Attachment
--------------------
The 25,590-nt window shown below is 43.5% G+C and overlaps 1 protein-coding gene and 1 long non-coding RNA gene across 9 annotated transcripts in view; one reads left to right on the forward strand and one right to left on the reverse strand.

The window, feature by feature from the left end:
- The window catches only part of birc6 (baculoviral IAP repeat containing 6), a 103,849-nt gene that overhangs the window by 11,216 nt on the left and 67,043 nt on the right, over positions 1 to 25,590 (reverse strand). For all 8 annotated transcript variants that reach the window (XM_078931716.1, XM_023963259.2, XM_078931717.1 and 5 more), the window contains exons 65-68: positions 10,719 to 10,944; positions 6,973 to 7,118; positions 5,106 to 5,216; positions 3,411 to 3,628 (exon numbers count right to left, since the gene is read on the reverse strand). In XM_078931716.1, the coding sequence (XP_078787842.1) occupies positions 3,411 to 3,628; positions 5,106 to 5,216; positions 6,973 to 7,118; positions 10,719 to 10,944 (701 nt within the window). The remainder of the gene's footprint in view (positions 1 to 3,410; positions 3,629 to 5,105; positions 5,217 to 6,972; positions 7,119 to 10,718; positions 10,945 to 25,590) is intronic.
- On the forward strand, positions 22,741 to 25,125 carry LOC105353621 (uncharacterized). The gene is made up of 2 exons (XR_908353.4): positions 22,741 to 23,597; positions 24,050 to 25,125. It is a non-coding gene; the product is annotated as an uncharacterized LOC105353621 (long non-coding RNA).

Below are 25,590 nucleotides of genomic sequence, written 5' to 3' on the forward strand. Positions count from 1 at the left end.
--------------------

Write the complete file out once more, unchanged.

The 25,590-nt window shown below is 43.5% G+C and overlaps 1 protein-coding gene and 1 long non-coding RNA gene across 9 annotated transcripts in view; one reads left to right on the forward strand and one right to left on the reverse strand.

The window, feature by feature from the left end:
- The window catches only part of birc6 (baculoviral IAP repeat containing 6), a 103,849-nt gene that overhangs the window by 11,216 nt on the left and 67,043 nt on the right, over positions 1 to 25,590 (reverse strand). For all 8 annotated transcript variants that reach the window (XM_078931716.1, XM_023963259.2, XM_078931717.1 and 5 more), the window contains exons 65-68: positions 10,719 to 10,944; positions 6,973 to 7,118; positions 5,106 to 5,216; positions 3,411 to 3,628 (exon numbers count right to left, since the gene is read on the reverse strand). In XM_078931716.1, the coding sequence (XP_078787842.1) occupies positions 3,411 to 3,628; positions 5,106 to 5,216; positions 6,973 to 7,118; positions 10,719 to 10,944 (701 nt within the window). The remainder of the gene's footprint in view (positions 1 to 3,410; positions 3,629 to 5,105; positions 5,217 to 6,972; positions 7,119 to 10,718; positions 10,945 to 25,590) is intronic.
- On the forward strand, positions 22,741 to 25,125 carry LOC105353621 (uncharacterized). The gene is made up of 2 exons (XR_908353.4): positions 22,741 to 23,597; positions 24,050 to 25,125. It is a non-coding gene; the product is annotated as an uncharacterized LOC105353621 (long non-coding RNA).

Below are 25,590 nucleotides of genomic sequence, written 5' to 3' on the forward strand. Positions count from 1 at the left end.